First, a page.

When I first began making books, I used stacks of books and magazines to press covers flat after adhering paper to chipboard. This definitely worked, but I’m afraid it left my kitchen table in disarray much of the time. “You really need a book press,” my husband said. “I’ll make you one.” As it happens, I had just begun subscribing to the Sea Lemon channel on YouTube, where Jennifer Bates has a how-to series on making books. Jennifer uses a book press she made herself from a couple of cutting boards. Great idea, I thought. That design would work for me.
Jennifer’s book press calls for two cutting boards you can pick up in the kitchen department of most big box stores such as Target or Wal-Mart. John found two bamboo ones at Target for about $10 apiece. That represented the majority of the cost. Jennifer’s version of the book press calls for two holes to be drilled in each of the boards, centered on the short sides. John thought, however, that the book press would distribute weight more evenly if there were four holes for the bolts, one in each corner.
He purchased four quarter-inch diameter bolts, five inches in length, along with four matching wing nuts. He also bought four washers to place beneath the wing nuts, to prevent them from gouging the wood. I doubt he spent more than $3 on hardware.
If you don’t protect your work surface, the bolts can scratch the surface on which your book press sits. An easy solution is to adhere rubber feet to the bottom.
I pointed out to John that I was afraid I would I scratch myself on the ends of the bolts, so he added vinyl end caps to the bolts. He had a quite a few of these left over from some unused wire shelving, but you can purchase a bag of these at an economical price from any home improvement center. The added benefit is that if I stand the book press on its side to apply glue to the spine of a book, the bolts act as a stand, and the capped ends can’t scratch my table top.
When the book press was assembled, it worked very well, with one exception. We noticed that the bolt threads were creating resistance as I slid the upper board up and down. John solved that issue by drilling slightly larger holes in the upper board. In the version sold by Jim Poelstra of Affordable Binding Equipment, we observed that his version of a similar book press includes compression springs that hold up the top board. He also added copper bushings to the insides of the holes in the wood to prevent resistance. John does not have the kind of tools that will allow him to do the equivalent, so if I really need to raise my upper board while sliding in a book, I simply have to lift the board manually with one hand while sliding in the book with the other hand. It’s not a big deal. The fact that my book press cost under $25 to make versus Jim’s admittedly much more professional one that costs $60 doesn’t displease me.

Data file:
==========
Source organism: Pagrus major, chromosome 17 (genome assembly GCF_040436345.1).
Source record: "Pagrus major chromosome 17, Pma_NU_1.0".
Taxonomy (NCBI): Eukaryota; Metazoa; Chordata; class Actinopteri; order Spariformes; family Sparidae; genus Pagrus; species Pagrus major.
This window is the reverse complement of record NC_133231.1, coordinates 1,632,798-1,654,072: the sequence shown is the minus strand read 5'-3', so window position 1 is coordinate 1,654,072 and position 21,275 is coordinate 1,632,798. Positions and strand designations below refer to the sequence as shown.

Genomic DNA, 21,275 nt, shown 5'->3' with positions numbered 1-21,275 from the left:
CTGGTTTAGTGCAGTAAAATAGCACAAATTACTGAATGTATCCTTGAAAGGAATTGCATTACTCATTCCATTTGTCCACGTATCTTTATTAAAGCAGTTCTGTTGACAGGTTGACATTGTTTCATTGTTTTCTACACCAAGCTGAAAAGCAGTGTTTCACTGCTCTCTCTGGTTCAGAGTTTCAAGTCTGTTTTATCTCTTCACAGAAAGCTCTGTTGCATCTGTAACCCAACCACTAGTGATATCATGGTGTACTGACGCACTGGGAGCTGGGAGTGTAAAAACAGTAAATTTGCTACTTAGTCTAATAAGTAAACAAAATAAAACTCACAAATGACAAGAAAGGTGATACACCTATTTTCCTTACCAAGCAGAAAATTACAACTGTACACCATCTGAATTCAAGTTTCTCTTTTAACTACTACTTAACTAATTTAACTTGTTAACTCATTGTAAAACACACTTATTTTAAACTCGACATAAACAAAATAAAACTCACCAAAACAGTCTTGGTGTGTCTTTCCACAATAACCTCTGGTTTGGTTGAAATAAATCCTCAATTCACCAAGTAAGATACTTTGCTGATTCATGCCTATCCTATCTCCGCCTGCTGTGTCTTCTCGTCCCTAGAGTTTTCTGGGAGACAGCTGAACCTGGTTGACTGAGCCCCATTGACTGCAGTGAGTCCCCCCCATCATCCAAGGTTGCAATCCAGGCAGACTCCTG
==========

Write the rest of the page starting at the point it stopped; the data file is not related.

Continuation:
I pointed out previously that when you adhere rubber feet to the bottom board, you’ll avoid scratching your table top. However, I noticed that if you’re carrying around an empty book press without the wing nuts being screwed all the way down, the bolts drop down through the holes. The Safety Girl inside me immediately considered how easy it would be to gouge yourself, a piece of furniture or a wall (assuming you can’t want walk a straight line for whatever reason). The DIY solution is humorous, however. I grabbed some clothespins from the laundry room to anchor the bolts in place. Secondarily, they act as a third hand to raise the upper board if you’re pressing a thick stack of books or a single thick book. Just slip them beneath the upper board, and they support it (temporarily) quite nicely.
Yesterday I visited the Affordable Binding Equipment Web page again, where I drooled over the images showing a lying book press, a punching cradle, paper making press, and other impressive pieces of bookbinding equipment. The owner of the business is a journeyman cabinetmaker who sells these items using scraps from his cabinetry business, so his prices are more affordable than if you were to shop from a company that specializes in making only bookbinding equipment. However, that doesn’t mean his equipment is in any way inferior. I have a feeling I’m going to take the dollars I saved from having John make me a book press and apply them toward the purchase of a bookbinding plough and and lying press. The plough trims text blocks, and the lying press holds the pages steady as you cut. “I have neither the tools nor the experience to make those items,” John said.
Not that knowing the correct terms makes any difference when it comes to bookbinding, but I learned from Jim’s Web page that the boards of a book press are called platens, and the space between them is called daylight. Bet that makes you feel just as knowledgeable as I do—ha! Seriously, though, it’s not too difficult to make a no-frills book press, if you have a drill, a few washers, wing nuts, bolts and a couple pieces of wood. Even if you don’t bind books, the press is great for flower pressing.
Have you made some tools for yourself that would have cost much more if you had purchased them? Describe them in the comments below.
© 2014 Judy Nolan. All rights reserved.